Thursday, September 08, 2011
What can one say about a board that fires the CEO by phone call? It opens the directors to accusations of insensitivity and ham-handed PR. Yes, there was urgency to relay the decision to the now-departed CEO of Yahoo, but couldn't someone have arranged a face-to-face meeting in the nearest airport? There is never a good way to tell someone she is fired, but it reflects on the person who does the dismissal by how it is done. Even if the board was deeply unhappy with her lack of effectiveness and wanted to act immediately, a few extra hours to travel to see her personally would have been a more personal touch that reflected better on the directors. The next CEO of Yahoo, if there is one, will know that the board can act precipitously. Maybe that is for the best, but no one would blame a new CEO for looking over his shoulder.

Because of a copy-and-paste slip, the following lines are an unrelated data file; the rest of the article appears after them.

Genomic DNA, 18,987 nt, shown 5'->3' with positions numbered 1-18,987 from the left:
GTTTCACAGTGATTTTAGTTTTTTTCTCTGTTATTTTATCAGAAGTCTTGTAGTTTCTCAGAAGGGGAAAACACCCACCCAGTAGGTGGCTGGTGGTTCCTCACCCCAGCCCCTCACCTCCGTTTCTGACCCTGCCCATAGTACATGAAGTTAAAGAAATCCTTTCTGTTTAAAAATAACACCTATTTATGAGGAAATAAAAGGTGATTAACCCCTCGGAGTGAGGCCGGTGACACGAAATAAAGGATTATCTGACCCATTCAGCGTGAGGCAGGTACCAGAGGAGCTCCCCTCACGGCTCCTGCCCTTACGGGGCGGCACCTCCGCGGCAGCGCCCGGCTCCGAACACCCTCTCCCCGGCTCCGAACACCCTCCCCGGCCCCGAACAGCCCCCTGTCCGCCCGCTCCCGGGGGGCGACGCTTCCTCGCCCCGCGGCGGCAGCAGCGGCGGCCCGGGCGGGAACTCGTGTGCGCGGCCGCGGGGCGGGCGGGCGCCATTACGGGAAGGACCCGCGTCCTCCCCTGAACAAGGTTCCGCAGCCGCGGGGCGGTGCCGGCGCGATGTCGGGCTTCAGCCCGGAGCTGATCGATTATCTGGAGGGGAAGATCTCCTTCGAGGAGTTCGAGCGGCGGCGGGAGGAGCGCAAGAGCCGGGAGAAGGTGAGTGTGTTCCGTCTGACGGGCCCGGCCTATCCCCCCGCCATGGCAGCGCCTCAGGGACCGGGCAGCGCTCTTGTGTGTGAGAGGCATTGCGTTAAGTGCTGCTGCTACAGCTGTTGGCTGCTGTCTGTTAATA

Yahoo's reasons for firing their CEO were justified, if a senior-level employee is not holding their company to the best possible standards then they are clearly not being as efficient as possible. However, under no circumstances would it ever be in good, professional taste to fire such a high level employee via telephone. Business etiquette should have been considered in this case and been done in person out of respect for her work at the company. In addition, Carol Bartz's mass e-mail to Yahoo's 13,000+ employees informing them of her unemployment and the way she was fired was immature and unnecessary. While at the time she was more than likely (and justifiably) upset with the situation, she only created more negative PR for herself through her actions.